Chinese consumers tame the multinationals? The answers we provide here provides a mixed picture. We certainly do not find what one would expect if China had enormous bargaining power that it was able to exercise in the interests of Chinese labor and communities. We would find at least some of the following: that more FDI leads to higher domestic tax revenue that can be used for development purposes; that it generates higher wages and/or significantly more employment; that the government would be able to channel more FDI
to areas that would generate technology and productivity spill overs. To be sure, we found some of these effects. But they were much smaller than would be expected if the bargaining power were able to deliver the benefits of FDI that FDI boosters claim. Instead, our econometric results suggest that the direct impacts of foreign direct investment on employment and wages are relatively modest, certainly much less powerful than the impact of investment and exports. Moreover, we provide strong evidence that FDI crowds out domestic investment, and is associated with a decline in provincial tax revenue.
In combination with the questionable results on economic growth and productivity that we discussed earlier in the paper, this research must certainly temper the cheerleading for FDI that is so prevalent in China and elsewhere in the developing world. And they suggest that the potential bargaining power provided by 1. 3 billion consumers, in the context of a highly decentralized political system that is rife with government corruption, appears far from being realized.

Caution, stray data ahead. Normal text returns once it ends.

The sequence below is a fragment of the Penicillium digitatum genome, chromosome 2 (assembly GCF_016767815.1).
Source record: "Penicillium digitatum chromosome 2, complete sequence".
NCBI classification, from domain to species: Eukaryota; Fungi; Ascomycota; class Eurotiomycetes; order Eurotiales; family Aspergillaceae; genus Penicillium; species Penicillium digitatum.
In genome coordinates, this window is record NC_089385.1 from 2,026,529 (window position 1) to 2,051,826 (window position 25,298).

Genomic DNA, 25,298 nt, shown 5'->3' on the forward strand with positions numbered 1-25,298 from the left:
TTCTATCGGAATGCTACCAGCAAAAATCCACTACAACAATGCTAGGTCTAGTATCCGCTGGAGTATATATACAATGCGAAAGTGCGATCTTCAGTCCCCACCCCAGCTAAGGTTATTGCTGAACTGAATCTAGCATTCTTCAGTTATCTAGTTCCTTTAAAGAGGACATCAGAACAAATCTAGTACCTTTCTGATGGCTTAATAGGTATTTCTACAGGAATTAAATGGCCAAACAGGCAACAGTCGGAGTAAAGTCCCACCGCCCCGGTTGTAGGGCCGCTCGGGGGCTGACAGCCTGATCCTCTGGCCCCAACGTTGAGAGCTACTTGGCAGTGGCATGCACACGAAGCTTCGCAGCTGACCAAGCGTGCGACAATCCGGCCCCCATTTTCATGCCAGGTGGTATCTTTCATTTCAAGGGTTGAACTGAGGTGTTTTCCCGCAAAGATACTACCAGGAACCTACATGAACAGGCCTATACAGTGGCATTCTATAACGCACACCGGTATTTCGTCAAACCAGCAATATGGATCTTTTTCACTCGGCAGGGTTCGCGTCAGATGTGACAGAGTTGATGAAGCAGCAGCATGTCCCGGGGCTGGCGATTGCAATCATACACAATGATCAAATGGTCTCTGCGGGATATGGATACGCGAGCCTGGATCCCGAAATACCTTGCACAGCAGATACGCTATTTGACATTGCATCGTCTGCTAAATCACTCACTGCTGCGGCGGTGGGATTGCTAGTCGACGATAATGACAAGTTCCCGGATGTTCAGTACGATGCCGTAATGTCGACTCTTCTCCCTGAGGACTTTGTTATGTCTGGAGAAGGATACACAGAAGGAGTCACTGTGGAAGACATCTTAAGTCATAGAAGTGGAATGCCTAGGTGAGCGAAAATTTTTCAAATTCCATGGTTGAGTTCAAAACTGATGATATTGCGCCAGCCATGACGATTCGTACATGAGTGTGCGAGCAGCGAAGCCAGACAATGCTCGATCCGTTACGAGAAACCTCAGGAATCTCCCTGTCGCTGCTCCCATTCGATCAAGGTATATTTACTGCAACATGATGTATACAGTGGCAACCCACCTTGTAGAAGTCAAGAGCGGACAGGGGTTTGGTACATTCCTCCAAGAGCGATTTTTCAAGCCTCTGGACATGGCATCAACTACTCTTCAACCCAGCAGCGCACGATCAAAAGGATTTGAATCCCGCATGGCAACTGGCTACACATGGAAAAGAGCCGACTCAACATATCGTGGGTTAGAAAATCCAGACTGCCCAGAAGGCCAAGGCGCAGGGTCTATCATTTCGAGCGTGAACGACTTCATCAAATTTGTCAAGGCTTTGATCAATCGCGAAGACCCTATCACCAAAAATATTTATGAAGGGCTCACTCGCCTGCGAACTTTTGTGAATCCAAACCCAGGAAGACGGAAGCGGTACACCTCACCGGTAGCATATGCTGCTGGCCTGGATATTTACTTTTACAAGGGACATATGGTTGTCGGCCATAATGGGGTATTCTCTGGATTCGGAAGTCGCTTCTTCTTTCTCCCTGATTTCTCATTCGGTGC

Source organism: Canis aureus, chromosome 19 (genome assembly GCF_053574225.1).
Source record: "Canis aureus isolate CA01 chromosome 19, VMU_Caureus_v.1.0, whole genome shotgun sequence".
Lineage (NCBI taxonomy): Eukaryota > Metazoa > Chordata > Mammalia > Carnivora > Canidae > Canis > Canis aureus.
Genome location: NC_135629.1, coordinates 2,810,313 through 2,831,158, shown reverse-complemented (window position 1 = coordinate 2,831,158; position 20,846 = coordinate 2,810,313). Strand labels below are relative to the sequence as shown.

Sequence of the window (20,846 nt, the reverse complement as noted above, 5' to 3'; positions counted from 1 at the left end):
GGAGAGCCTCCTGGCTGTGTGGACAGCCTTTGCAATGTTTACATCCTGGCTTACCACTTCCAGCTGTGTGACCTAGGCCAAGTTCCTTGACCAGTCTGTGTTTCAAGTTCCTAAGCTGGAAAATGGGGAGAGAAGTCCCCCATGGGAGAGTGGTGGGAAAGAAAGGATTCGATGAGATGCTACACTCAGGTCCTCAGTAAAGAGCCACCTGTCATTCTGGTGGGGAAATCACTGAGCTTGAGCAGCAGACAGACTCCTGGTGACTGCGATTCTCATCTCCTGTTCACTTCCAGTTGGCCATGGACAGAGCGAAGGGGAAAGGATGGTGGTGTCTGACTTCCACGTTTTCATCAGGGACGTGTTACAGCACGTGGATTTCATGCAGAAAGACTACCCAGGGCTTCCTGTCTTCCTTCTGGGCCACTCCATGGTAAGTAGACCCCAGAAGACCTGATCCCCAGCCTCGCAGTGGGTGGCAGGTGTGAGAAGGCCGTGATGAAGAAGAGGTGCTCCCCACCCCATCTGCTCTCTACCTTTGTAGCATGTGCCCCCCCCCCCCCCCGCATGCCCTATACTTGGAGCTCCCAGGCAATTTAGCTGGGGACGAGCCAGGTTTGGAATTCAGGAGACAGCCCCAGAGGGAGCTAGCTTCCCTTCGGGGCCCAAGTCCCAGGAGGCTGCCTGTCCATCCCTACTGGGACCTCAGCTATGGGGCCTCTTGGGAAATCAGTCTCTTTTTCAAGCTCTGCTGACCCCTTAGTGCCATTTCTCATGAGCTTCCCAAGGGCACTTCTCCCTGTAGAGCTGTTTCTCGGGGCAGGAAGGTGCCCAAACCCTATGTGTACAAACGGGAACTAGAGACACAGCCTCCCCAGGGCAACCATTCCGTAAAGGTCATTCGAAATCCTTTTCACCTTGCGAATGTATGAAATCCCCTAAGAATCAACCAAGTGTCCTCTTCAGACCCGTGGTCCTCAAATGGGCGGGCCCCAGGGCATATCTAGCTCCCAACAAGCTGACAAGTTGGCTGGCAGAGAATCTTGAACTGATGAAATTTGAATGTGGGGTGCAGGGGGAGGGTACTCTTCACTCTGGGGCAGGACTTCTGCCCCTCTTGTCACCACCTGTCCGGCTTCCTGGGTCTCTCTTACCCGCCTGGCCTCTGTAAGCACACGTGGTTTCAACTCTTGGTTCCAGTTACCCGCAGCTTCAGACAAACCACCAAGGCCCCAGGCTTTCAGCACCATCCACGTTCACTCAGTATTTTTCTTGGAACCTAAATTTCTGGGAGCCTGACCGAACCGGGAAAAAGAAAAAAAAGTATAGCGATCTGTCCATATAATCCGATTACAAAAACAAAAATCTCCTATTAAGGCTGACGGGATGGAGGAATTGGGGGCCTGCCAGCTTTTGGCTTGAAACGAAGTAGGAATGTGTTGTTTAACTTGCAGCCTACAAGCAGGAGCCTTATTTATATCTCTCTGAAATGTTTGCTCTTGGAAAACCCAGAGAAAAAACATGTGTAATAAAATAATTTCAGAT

In countries with a fraction of the bargaining power of China, which means most developing countries in the world, China’s “success” does not offer great hope for the promise of FDI. At the same time, our results suggest that liberalization and exports have had a positive impact on wages and employment. So, it does appear that China’s policy of managed opening, combined with industrial policy and an export orientation, has had success in generating economic growth. In terms of exports, foreign direct investment has undoubtedly played an important role.
But as we have seen, this has been tempered by the growth of imports and low level of value added in these industries. Still, supported by periodic expansionary macroeconomic policies and controls of speculative capital flows, these policies resulted in significant successes in promoting economic growth in China. However, this low wage, labor intensive export orientation, funded and organized by foreign investment, is also reaching its economic and political limits. Politically, there is opposition from countries in the developed world to continued huge trade surpluses with China.
Economically, these low wage platforms hold little promise for generating high wage, high value added jobs. China’s entry into the WTO was an attempt by China’s leaders to sustain economic growth by locking in and expanding its policy of economic liberalization, thereby making it difficult for opposition forces within the country to block the next, more difficult stages as China travels down the capitalist road. As part of this plan, the leadership attempted to maintain high levels of FDI, this time with investment that would generate more technology transfer and higher value added jobs.
But, in return, China has had to promise to give full access to its market to foreign firms, to tie its hands in its ability to carry out industrial policy, and finally to pay huge costs in terms of intellectual property rights. This will severely limit China's ability to generate the technological upgrading required to generate more value added and employment. Moreover, with the financial liberalization that is very likely to follow the entry of foreign financial firms, the dismantling of credit allocation and capital controls is almost certain to follow.